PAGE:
The safety of your online passwords has always been important, but in the last year or so it’s become even more clear that extra care needs to be taken with your account credentials. Passwords have been stolen from PlayStation Network, Steam, LinkedIn, Last.fm, eHarmony, and more. This problem is only going to get worse as exploits become more sophisticated and more services reach millions of users without investing in information security. Furthermore, advances in computing power mean that cracking stolen databases of passwords is getting easier and easier.

The way these hacks usually go is that, via some software flaw, somebody manages to steal the database containing user account information for a service. Sometimes, that’s enough to gain access to the stolen accounts, because the passwords were stored as plain text. One warning sign that a site does this is that they’ll offer the option to send you your password if you forget it, rather than letting you reset the password to a new one. If they can send you your password, then they know it, and if they know it, somebody who steals the database can know it too.

More frequently, passwords are “hashed” – a process that makes it easy to tell if a user has entered the correct password, but very difficult to actually recover the password. However, that’s not enough to prevent data thieves from figuring out the passwords. They use huge, pre-computed lists of common passwords and their hashes called “rainbow tables” to figure out which password was used for which account. There are defenses against this sort of attack, but even large, established sites like LinkedIn didn’t use them. This is one of the reasons why common passwords (like “password”) are so easy to crack – they’re right at the top of rainbow tables (which may contain hundreds of millions of other passwords too).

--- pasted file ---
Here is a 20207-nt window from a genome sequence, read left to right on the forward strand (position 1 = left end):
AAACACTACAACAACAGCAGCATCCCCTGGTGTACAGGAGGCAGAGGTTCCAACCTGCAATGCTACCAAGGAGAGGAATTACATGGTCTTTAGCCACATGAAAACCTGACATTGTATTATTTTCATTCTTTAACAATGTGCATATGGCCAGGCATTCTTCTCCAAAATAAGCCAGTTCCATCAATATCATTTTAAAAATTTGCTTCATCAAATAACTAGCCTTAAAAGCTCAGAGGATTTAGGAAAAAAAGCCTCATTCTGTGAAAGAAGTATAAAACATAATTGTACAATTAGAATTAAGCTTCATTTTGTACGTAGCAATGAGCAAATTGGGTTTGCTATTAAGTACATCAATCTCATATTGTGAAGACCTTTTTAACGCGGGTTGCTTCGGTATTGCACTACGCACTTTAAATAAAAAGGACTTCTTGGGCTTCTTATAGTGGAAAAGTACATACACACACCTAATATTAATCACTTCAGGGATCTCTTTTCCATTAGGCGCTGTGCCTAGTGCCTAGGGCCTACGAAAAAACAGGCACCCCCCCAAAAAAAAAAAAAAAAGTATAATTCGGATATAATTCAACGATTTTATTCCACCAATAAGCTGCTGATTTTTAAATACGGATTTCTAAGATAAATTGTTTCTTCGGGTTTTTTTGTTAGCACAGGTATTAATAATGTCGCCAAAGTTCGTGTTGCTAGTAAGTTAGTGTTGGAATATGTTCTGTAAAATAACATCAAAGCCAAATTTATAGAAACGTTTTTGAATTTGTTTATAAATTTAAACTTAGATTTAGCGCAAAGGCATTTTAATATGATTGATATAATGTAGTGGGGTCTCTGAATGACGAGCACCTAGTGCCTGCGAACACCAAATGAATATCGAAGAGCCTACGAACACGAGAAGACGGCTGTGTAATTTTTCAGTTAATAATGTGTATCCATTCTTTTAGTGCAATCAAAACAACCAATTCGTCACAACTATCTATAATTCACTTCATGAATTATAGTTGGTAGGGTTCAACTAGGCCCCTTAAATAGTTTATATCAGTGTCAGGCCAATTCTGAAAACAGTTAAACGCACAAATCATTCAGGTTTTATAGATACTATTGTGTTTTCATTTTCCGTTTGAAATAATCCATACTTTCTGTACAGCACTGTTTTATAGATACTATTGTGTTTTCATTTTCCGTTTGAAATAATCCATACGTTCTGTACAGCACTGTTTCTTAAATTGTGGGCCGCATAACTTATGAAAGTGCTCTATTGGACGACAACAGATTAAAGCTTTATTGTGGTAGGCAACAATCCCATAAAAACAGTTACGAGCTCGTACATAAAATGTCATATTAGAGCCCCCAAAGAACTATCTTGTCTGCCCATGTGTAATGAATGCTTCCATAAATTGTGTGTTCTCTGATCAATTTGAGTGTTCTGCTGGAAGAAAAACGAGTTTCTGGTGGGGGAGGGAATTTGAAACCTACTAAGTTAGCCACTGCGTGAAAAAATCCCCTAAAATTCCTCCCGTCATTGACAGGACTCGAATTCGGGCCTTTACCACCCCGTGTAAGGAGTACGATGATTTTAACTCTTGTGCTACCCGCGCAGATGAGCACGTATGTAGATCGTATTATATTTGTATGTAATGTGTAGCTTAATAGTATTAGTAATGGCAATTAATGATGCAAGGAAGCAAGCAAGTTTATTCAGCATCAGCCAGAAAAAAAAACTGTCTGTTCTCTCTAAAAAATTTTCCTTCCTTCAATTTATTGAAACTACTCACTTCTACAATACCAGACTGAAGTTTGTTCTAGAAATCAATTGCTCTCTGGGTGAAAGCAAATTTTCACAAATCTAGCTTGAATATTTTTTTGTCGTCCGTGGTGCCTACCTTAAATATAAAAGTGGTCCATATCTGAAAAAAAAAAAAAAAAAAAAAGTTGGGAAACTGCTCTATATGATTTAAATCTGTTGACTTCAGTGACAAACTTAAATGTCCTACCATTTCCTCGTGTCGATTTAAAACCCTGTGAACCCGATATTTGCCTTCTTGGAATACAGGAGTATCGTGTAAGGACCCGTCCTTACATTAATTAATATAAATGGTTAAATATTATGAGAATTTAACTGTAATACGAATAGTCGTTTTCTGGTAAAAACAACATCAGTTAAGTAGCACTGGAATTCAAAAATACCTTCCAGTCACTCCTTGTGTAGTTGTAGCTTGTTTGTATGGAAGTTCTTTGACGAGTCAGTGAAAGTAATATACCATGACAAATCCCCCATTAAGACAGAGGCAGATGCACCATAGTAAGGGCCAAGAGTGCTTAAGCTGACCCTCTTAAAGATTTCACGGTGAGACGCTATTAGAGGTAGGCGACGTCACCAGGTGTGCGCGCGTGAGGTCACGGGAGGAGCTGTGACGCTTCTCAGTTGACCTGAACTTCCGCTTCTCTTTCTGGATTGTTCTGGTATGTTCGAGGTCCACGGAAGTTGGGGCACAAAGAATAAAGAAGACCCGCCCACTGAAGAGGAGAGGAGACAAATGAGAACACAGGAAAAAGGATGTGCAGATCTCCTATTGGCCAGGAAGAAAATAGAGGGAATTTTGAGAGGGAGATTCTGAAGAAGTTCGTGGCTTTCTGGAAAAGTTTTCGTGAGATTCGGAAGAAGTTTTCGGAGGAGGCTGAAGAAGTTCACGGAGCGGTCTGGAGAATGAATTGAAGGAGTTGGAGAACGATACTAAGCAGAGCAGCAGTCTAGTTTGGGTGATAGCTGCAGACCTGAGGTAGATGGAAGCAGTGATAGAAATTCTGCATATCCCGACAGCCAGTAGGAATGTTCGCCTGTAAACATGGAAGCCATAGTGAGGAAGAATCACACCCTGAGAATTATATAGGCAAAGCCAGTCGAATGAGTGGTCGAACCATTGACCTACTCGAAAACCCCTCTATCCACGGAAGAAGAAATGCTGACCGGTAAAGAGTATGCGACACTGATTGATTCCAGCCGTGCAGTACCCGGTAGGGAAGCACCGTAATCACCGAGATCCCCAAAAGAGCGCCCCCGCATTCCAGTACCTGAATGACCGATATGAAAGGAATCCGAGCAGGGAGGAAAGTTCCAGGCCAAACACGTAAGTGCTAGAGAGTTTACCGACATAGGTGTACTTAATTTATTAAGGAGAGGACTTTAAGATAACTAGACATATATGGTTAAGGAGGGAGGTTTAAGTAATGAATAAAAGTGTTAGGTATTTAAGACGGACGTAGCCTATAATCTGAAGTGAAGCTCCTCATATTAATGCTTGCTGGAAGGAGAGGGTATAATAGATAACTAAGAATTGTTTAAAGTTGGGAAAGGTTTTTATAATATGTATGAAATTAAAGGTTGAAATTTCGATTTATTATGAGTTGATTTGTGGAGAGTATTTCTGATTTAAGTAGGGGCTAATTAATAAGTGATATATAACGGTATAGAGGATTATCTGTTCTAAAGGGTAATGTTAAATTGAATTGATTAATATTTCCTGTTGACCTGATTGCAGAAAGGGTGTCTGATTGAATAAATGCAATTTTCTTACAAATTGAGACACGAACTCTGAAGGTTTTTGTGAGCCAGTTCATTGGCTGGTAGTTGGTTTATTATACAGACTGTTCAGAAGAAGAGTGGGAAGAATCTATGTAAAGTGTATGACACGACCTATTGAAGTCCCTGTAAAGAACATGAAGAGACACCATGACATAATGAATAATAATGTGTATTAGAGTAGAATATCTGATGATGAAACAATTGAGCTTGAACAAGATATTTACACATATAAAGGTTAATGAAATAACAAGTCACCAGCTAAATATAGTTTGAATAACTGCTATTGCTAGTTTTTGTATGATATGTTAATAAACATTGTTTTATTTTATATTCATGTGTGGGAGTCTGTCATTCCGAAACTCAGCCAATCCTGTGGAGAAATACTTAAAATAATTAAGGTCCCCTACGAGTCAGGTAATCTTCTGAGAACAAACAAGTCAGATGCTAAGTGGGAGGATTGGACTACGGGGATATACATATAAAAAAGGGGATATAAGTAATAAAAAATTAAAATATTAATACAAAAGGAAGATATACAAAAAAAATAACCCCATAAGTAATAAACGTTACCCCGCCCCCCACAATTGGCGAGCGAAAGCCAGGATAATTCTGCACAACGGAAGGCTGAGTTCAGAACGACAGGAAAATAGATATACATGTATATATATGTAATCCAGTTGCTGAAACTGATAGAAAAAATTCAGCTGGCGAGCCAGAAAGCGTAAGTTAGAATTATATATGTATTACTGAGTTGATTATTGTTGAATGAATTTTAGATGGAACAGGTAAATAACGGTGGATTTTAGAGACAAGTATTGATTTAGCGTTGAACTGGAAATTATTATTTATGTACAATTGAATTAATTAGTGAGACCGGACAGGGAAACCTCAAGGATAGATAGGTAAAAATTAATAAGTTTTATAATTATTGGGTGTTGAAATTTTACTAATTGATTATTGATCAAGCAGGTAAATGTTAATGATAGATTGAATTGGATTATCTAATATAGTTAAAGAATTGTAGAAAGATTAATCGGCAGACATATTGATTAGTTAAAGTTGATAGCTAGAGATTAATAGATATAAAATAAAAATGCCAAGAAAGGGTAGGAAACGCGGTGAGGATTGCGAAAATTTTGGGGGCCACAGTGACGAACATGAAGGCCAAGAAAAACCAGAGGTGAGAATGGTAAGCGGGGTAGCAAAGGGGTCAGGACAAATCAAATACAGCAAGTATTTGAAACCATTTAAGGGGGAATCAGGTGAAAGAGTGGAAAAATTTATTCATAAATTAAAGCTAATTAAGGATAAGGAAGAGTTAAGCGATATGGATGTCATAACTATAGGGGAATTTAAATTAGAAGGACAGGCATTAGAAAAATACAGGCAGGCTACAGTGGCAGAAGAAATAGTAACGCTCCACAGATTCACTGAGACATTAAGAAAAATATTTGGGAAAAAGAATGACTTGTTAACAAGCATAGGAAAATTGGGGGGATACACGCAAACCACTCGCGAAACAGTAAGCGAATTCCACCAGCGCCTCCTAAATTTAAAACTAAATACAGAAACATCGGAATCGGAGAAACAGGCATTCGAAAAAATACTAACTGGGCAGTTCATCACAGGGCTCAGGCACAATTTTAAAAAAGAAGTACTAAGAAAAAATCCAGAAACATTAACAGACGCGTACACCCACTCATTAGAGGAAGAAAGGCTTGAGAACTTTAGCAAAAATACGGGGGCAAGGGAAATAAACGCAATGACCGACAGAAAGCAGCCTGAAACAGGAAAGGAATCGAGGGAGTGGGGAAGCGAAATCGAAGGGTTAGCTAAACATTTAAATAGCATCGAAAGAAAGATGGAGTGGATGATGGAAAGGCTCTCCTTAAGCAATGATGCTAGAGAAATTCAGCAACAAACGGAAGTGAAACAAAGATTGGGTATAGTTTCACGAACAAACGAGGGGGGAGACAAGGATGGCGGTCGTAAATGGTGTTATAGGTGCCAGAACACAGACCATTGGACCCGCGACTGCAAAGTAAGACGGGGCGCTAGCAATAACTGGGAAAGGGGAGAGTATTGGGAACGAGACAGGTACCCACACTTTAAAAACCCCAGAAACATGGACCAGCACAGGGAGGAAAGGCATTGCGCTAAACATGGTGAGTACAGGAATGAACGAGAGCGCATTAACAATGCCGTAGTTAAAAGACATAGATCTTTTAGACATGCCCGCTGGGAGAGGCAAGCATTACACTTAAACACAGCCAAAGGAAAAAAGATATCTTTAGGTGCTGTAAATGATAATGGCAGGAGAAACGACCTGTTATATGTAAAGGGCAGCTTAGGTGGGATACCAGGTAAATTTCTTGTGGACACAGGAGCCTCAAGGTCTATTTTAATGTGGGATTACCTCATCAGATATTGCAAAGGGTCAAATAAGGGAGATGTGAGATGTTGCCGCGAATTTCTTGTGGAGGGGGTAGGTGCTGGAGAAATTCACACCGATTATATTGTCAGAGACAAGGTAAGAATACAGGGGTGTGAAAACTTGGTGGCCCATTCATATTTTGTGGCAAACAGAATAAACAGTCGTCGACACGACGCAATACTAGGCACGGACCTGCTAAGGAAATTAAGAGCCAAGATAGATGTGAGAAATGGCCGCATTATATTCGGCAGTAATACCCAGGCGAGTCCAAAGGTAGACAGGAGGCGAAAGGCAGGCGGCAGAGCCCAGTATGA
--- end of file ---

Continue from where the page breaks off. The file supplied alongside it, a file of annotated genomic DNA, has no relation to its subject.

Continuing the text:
Given all that, the real problem starts when somebody uses the same password on multiple services. Imagine you use the same password for a gardening forum and your email. The gardening forum software contains a flaw that allows hackers to steal the user database and figure out the passwords. They then take those usernames and passwords to popular email services and try them out. Since the password is the same, they get right in, and have full access to your email. But that’s not all – once somebody has access to your email, they can reset passwords for all the other services you use, including juicy targets like online banking. And they’ll know what to go after by simply reading your emails. This sort of cross-service attack happened a lot after the PlayStation Network breach. The thieves took the PSN passwords they’d gotten and rightly assumed that those passwords would work on Xbox Live, where they were able to make lots of purchases using the accounts’ linked credit cards. More recently, World of Warcraft and Diablo 3 players have had their accounts taken over to sell off their gold and items, likely by people using stolen PSN, Steam, and LinkedIn account information.